Bobb praises her fellow orchestra members as “very talented musicians,” remarking that “for me, it’s just a huge pleasure to be able to play with them.”
Greene discloses that several orchestra members are graduates of music conservatories with fine arts degrees in their instruments.
“A lot of them planned on becoming professional musicians, and somewhere along the way, they realized they had to make a living, and that’s when they went to law school,” he says.
Musicians, Greene opines, make good lawyers, and vice versa, since “the training that you need, and the discipline that you need to succeed in law are the same fundamentals you learn in music.”
Greene was born in 1949 to Walter and Silvia Greene, and raised in what he describes as a “musical family.”
While growing up in Los Angeles, Greene says, music was “part of the daily routine” for him and his siblings, and it was “just a natural thing” for each of them to play an instrument. His brother, Terry Greene, plays the cello and their sister, Lori Greene Gordon, plays the harp. Their mother, now deceased, played the accordion professionally for many years.
Greene studied piano and violin under his uncle, Ernst Katz, a former concert pianist, conductor and composer who founded the Los Angeles Jr. Philharmonic Orchestra in 1937. More than 10,000 young musicians have passed through the orchestra’s seats, including Greene.
He joined the orchestra at the age of 13, and says he “never left.” Greene succeeded his uncle as conductor in 2006, and serves as the orchestra’s director, manager and producer.
Katz, who died in 2009, “wanted to give youth a chance to be heard,” and this “idealism made a tremendous impression on me,” Greene says.
“If I can get on my soap box here,” he continues, “I believe music is an integral part of life and a civilized society, without question.”
Greene suggests that “it would take away from the crime scene that we have if we get young people motivated in music” because “if kids are given instruments, they have something they can adapt to, that they can work towards, and gives them something of importance.”
He describes a rehearsal for a concert he organized in 2000, which brought together over 1,500 high school students to perform at the Shrine Auditorium, where “you could hear a pin drop” once he raised his baton.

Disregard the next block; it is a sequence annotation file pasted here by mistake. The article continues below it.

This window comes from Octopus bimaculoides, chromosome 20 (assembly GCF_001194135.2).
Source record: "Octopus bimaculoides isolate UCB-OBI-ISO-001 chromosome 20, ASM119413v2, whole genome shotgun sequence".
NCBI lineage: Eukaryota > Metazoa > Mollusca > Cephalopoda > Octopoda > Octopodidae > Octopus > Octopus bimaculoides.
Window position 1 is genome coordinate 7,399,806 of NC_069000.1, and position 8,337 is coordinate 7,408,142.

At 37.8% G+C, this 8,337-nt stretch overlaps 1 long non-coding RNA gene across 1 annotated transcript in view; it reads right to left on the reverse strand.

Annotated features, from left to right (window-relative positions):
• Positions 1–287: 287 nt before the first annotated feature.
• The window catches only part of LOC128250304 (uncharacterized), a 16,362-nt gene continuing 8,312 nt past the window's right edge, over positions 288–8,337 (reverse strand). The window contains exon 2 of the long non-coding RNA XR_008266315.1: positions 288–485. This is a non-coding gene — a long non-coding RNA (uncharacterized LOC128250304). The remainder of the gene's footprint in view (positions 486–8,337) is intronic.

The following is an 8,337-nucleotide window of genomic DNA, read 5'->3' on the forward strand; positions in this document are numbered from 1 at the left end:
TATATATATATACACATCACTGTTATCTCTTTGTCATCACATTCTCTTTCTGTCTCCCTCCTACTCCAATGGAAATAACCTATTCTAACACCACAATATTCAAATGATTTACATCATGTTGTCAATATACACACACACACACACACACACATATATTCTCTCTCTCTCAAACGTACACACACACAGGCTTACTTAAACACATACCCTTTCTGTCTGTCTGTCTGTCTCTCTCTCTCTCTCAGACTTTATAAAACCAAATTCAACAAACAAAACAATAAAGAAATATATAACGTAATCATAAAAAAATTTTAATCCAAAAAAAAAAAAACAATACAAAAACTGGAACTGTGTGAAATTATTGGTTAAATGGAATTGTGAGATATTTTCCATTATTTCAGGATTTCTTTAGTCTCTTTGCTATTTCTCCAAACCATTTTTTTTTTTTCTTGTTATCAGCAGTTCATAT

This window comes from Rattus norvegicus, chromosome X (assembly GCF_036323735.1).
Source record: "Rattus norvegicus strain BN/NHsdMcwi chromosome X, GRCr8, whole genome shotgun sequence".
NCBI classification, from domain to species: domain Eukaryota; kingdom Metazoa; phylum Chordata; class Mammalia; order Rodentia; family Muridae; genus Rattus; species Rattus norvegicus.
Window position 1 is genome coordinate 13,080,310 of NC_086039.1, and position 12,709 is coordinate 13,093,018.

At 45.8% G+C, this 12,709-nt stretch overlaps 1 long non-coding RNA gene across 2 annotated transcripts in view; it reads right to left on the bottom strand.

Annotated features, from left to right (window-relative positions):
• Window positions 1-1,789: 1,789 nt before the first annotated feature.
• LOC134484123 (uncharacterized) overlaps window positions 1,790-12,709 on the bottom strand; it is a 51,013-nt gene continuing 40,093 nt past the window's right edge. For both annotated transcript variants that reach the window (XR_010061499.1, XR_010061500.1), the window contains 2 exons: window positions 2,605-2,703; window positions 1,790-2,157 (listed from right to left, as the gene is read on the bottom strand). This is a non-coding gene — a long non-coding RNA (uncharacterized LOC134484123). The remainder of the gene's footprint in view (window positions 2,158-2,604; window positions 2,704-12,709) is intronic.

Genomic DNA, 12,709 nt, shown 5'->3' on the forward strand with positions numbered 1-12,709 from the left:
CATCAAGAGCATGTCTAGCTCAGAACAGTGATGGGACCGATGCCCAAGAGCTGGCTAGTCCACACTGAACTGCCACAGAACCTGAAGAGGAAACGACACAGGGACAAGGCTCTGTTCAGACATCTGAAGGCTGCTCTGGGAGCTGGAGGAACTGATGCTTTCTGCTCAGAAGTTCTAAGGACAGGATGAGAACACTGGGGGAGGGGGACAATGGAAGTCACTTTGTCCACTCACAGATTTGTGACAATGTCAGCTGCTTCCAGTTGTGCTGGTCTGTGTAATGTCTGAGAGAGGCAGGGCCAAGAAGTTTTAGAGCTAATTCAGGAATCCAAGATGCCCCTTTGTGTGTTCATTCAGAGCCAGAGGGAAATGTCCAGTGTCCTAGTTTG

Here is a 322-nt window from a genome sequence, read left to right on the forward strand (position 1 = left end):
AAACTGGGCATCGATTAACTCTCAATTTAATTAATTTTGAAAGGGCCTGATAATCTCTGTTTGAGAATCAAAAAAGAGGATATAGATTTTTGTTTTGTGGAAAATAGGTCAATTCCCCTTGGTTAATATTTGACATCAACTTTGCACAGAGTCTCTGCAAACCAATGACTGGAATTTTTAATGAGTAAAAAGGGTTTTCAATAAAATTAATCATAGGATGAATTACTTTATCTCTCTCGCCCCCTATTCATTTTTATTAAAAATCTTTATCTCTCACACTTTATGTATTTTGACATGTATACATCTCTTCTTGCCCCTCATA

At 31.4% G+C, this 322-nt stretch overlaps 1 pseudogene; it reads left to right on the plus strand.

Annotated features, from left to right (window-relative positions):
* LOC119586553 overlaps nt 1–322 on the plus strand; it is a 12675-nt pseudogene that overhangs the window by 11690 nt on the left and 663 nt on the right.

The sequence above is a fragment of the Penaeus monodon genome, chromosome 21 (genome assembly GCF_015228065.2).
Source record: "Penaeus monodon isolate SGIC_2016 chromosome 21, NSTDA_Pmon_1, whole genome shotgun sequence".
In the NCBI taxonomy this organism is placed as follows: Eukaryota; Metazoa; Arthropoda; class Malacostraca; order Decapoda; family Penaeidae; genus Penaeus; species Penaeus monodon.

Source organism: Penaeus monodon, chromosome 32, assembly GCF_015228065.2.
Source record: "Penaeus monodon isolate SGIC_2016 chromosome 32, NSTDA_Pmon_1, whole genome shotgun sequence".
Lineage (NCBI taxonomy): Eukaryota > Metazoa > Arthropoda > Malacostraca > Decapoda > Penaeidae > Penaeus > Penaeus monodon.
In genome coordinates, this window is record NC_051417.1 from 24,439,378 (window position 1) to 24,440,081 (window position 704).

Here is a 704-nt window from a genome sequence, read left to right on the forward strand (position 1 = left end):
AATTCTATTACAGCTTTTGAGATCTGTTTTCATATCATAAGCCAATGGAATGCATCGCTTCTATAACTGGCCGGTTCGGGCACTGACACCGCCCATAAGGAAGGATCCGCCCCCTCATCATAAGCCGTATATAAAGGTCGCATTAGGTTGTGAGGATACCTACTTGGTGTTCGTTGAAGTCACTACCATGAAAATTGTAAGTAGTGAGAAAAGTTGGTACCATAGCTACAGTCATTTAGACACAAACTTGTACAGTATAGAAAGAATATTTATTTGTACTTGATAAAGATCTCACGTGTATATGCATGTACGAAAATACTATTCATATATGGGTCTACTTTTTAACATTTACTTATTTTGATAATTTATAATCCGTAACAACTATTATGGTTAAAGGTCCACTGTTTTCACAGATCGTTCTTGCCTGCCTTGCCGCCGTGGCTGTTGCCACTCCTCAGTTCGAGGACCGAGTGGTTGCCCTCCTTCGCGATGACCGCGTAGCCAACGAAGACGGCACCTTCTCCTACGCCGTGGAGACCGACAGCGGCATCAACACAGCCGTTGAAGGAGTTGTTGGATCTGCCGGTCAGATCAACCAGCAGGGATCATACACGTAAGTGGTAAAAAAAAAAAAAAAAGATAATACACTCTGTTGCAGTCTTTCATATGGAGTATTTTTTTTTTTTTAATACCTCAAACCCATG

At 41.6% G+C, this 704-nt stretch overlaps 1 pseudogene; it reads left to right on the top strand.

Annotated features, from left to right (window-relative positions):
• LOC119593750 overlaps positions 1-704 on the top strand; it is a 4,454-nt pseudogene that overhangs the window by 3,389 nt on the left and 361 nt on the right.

“I attribute that to the one thing everyone had in common in that room,” Greene says, “They were all musicians.”
“Just think what it could be like if all the kids in all the [school] districts had the opportunity to learn music from a young age.”
When Greene was in college at UCLA, he played in the school’s symphony orchestra, but he says he wanted to be in the marching band and play in the Rose Parade. “So I bought a trumpet, took three lessons, and went to the band director and said ‘I’d like to audition,’ ” Greene recalls, remarking:
“Shows I had a lot of nerve at the time.”
After his audition, Greene says, the band director took the trumpet away and handed him a drum. “So I did march in the UCLA band, but unfortunately, I never made it to the Rose Bowl because there was a fellow at USC at the time by the name of O.J. Simpson who happened to run a touchdown at the USC-UCLA game and I lost my chance to march in the Rose Parade,” he says.
Greene graduated from UCLA summa cum laude in 1971, then attended Loyola Law School. He was admitted to the State Bar in 1975 and immediately set up his own practice in Century City.
He says he was one of the first tenants of 1 Century Plaza, where he kept his office for 18 years.
Century City was “a potentially beautiful area,” he recalls, “but back then it was concrete, steel and glass structures with very little art…[and] very little in the way of culture.” Greene says that he had heard of a doctor’s symphony and was thinking of forming a lawyer’s orchestra at that time, “but before I could launch the idea, somebody actually did it.”